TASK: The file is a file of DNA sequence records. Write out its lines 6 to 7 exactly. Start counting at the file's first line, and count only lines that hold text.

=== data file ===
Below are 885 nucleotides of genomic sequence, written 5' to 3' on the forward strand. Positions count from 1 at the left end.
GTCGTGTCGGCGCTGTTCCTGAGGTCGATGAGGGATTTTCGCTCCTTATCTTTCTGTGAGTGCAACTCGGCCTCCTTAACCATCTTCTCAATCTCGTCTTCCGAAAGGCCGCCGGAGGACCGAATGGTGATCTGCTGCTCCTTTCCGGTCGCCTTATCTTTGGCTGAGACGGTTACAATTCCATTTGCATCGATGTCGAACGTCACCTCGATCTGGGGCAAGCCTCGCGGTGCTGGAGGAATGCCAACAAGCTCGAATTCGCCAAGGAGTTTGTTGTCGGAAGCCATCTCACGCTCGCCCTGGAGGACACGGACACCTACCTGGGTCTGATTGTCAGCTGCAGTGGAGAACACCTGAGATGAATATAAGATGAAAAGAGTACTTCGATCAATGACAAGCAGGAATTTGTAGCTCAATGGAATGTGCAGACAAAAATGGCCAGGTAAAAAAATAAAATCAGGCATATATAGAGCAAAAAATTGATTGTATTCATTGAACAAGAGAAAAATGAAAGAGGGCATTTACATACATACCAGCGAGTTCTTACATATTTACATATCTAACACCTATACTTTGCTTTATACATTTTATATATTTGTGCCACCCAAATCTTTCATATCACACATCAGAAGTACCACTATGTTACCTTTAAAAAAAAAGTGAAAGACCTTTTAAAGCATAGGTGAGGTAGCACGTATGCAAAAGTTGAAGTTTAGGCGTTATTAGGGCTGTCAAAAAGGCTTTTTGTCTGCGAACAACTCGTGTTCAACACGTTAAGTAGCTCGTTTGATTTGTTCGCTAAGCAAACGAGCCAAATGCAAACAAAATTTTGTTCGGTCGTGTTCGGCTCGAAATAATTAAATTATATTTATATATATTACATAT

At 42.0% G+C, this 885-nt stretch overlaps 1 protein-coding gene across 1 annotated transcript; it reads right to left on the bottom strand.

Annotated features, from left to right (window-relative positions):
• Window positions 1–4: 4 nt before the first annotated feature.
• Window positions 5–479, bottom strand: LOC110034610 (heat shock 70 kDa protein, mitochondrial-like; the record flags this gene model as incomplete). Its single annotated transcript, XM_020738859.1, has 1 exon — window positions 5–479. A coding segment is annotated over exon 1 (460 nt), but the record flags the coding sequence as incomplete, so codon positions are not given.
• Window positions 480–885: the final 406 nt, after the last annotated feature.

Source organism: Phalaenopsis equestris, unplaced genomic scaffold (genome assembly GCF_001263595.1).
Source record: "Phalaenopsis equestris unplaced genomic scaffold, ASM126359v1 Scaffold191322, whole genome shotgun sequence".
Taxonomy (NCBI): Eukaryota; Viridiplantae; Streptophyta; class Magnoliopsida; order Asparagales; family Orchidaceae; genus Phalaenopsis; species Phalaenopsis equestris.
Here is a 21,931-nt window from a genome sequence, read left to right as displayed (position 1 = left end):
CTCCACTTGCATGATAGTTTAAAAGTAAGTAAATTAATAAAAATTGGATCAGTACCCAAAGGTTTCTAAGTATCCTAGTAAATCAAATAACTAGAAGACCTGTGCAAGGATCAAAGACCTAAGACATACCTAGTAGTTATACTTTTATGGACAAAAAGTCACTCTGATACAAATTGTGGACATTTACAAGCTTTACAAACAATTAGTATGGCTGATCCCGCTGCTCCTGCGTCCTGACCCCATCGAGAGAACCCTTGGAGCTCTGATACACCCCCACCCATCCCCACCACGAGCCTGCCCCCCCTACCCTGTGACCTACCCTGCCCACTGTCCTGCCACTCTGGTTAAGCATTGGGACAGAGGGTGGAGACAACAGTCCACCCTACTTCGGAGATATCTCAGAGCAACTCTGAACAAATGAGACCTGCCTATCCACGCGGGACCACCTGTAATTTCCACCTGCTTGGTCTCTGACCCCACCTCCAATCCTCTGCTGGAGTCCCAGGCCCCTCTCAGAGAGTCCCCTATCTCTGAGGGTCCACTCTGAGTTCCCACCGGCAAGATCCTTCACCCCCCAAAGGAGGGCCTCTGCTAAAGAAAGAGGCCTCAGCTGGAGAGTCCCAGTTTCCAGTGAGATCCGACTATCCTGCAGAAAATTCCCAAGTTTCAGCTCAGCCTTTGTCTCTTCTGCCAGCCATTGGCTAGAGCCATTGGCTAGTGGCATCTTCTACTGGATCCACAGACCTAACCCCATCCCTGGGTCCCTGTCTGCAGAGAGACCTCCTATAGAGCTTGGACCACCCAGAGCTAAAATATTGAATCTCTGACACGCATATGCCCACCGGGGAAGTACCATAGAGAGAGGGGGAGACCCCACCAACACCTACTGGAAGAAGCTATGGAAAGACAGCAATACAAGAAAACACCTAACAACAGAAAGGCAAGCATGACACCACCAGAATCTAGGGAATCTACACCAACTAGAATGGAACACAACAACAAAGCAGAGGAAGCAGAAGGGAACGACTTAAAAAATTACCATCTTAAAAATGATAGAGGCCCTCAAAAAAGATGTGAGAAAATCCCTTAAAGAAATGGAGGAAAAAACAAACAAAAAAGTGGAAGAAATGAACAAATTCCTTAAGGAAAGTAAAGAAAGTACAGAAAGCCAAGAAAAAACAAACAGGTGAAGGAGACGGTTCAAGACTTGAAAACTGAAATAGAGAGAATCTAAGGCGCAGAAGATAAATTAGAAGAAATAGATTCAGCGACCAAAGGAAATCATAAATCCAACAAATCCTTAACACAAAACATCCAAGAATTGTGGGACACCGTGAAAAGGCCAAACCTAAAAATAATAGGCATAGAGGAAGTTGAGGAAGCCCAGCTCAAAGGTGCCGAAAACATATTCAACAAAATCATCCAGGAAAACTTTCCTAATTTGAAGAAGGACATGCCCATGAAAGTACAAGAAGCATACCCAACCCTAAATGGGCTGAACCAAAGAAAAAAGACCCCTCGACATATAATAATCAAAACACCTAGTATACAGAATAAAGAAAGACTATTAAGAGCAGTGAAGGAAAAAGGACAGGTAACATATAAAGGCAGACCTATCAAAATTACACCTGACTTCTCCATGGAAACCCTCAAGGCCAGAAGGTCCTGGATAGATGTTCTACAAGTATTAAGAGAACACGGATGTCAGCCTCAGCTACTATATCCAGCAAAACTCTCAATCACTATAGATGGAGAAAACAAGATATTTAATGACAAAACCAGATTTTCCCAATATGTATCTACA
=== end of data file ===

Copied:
• Window positions 5–479, bottom strand: LOC110034610 (heat shock 70 kDa protein, mitochondrial-like; the record flags this gene model as incomplete). Its single annotated transcript, XM_020738859.1, has 1 exon — window positions 5–479. A coding segment is annotated over exon 1 (460 nt), but the record flags the coding sequence as incomplete, so codon positions are not given.
• Window positions 480–885: the final 406 nt, after the last annotated feature.